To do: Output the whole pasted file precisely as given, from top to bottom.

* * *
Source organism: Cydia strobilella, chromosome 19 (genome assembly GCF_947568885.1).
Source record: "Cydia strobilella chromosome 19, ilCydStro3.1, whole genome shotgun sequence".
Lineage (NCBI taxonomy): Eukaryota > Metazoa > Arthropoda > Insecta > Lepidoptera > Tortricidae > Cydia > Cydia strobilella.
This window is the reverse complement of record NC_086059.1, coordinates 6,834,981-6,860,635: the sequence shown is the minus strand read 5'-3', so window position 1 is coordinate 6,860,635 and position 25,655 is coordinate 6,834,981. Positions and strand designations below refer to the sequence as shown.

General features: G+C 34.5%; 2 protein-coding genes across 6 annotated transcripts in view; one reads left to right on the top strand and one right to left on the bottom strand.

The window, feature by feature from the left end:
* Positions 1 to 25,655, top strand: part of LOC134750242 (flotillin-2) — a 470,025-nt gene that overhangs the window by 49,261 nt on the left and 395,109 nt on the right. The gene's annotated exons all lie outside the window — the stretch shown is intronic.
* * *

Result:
Source organism: Cydia strobilella, chromosome 19 (genome assembly GCF_947568885.1).
Source record: "Cydia strobilella chromosome 19, ilCydStro3.1, whole genome shotgun sequence".
Lineage (NCBI taxonomy): Eukaryota > Metazoa > Arthropoda > Insecta > Lepidoptera > Tortricidae > Cydia > Cydia strobilella.
This window is the reverse complement of record NC_086059.1, coordinates 6,834,981-6,860,635: the sequence shown is the minus strand read 5'-3', so window position 1 is coordinate 6,860,635 and position 25,655 is coordinate 6,834,981. Positions and strand designations below refer to the sequence as shown.

General features: G+C 34.5%; 2 protein-coding genes across 6 annotated transcripts in view; one reads left to right on the top strand and one right to left on the bottom strand.

The window, feature by feature from the left end:
* Positions 1 to 25,655, top strand: part of LOC134750242 (flotillin-2) — a 470,025-nt gene that overhangs the window by 49,261 nt on the left and 395,109 nt on the right. The gene's annotated exons all lie outside the window — the stretch shown is intronic.